ShakespeareLane 448 Sleepwalking Scene in Macbeth Fatima Amer Alsaiari
Sleepwalking :is a sleep disorder belonging to the parasomnia family.Sleepwalkers arise from the slow wave sleep stage in a stateof low consciousness and perform activities that are usuallyperformed during a state of full consciousness. Theseactivities can be as benign as sitting up in bed, walking to thebathroom, and cleaning, or as hazardous as cooking, driving,extremely violent gestures, grabbing at hallucinated objects,or even homicide.
The Summary of theScene:At night, in the king’s palace at Dunsinane,a doctor and a gentlewoman discuss LadyMacbeth’s strange habit of sleepwalking.Suddenly, Lady Macbeth enters in a trancewith a candle in her hand. Bemoaning themurders of Lady Macduff and Banquo, sheseems to see blood on her hands andclaims that nothing will ever wash it off.She leaves, and the doctor andgentlewoman marvel at her descent intomadness.
The Importance ofSleepwalking Scene inMacbeth:• When the sleepwalking scene occurs, we haventseen Lady Macbeth on stage for awhile. When we lastsaw her, it was clear that the relationship between herand Macbeth was already beginning to unravel, andthis was her last appearance in the play.• Shakespeare meant for audiences to be SHOCKED bythe extent of Lady Macbeths degradation in thesleepwalking scene.
Cont.• Right after Macbeth killed Duncan, and hadthe Kings blood on his hands, Lady Macbethsaid: "A little water clears us of this deed."When we see her in the sleepwalking scene, werealize how very wrong she was.• It is probably classified as famous because ofits dramatic affect. This scene has the power tochange ones opinion of Lady Macbeth.•To show a character of Shakespearian womenwho is very weak at the end even she pretendsto be a very strong at the beginning.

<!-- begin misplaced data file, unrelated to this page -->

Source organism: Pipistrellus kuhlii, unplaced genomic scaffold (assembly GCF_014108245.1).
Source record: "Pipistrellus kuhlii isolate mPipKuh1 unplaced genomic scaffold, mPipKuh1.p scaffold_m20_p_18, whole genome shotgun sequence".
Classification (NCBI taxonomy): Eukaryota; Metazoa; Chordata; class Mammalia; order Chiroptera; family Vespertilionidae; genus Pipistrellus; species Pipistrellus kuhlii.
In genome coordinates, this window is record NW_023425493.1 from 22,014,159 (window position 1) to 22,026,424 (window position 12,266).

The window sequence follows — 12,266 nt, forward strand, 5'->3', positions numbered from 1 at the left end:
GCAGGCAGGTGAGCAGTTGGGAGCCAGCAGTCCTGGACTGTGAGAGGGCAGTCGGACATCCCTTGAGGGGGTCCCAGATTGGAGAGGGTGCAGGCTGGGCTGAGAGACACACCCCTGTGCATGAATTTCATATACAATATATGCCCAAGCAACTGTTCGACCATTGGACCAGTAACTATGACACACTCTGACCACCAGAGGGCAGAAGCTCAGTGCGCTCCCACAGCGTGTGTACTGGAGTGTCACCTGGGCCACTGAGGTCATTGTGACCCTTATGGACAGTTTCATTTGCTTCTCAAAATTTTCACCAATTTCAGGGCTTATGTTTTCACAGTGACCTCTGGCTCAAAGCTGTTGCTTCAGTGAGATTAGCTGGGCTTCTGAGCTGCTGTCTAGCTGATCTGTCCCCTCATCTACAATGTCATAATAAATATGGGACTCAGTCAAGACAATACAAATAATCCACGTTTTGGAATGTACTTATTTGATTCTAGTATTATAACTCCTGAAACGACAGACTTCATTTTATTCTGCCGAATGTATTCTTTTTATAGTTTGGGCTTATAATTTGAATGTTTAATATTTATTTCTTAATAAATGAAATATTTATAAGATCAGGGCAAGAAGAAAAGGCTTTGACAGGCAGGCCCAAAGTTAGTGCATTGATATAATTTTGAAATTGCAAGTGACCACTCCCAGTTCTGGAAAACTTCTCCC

Analysis of Sleepwalking Scene:Themes:• Guilt•Ghosts and Visions•Darkness, Blood and Sleep.Lady Macbeths language: is choppy, jumping from idea to idea as her state of mind changes.Her sentences are short and unpolished, reflecting a mind toodisturbed to speak eloquently. Although she spoke in iambicpentameter before, she now speaks in prose—thus falling from thenoble to the prosaic.
psychological perspective:• Modern readers find the scene interesting because of thedramatist’s psychological treatment of the consequence ofguilt, but for the contemporary audience the importance ofthe scene must have had something to do with the divine‘vengeance’ for the violation of the divine order, in which theking on earth, represented the king in heaven.• Lady Macbeth appears on the stage in her sleepwalkingwith a light in her hand, and that is a case of phobia ofdarkness.•Light represents knowledge and knowledge meansclearance of phobia of the unknown; for Lady Macbeth itarises out of her fear of persecution, out of the phobia of theunknown divine retribution. All this had been residing in theunconscious, but now her superego is operating so stronglythat it has caused turmoil in the entire psychic process. Thatis why her words have lost coherence; but still theaudience/reader discern pattern in those words, which arereflections on past misdeeds and their consequences.
Irony:• At the beginning of the drama LadyMacbeth had been the mostdetermined, the most cruel and themost inhuman figure, but now insleepwalking scene, she emerges as themost suffering, most disintegrated andmost human figure.• Lady Macbeth was obsessed withtrying to wash the blood that she stillfelt and smelt from her hands, a hugechange from Act II, Scene ii. She said,“Out, damned stop! out I say!” andcontinued with, “What, will thesehands ne’er be clean?”.
Does Lady Macbeth use soliloquy inthe sleepwalking scene?Yes, because the two other people dont actuallyconverse with her.
What did the doctor see in thesleepwalking scene of Macbeth?The doctor found a vantage point from which to witnessthe strange behavior of Lady Macbeth. He witnessed herrequiring a lighted candle. He also witnessed hersleepwalking. He even witnessed her rubbing her handsas if to get rid of the stubborn spots from blood. And hewitnessed her talking to herself about the murders ofKing Duncan, Banquo, and Macduffs entire family andhousehold.
References:• TTMs Guidance for Studying English Literaturehttp://freehelpstoenglishliterature.blogspot.com/2007/09/sleep-walking-scene-in-shakespeares.html• Irony in Macbeth by David Schlachterhttp://www.davidschlachter.com/writings/macirony.php• Macbeth Study Guidehttp://www.gradesaver.com/macbeth/study-guide• Wikipedia• Spakesnotes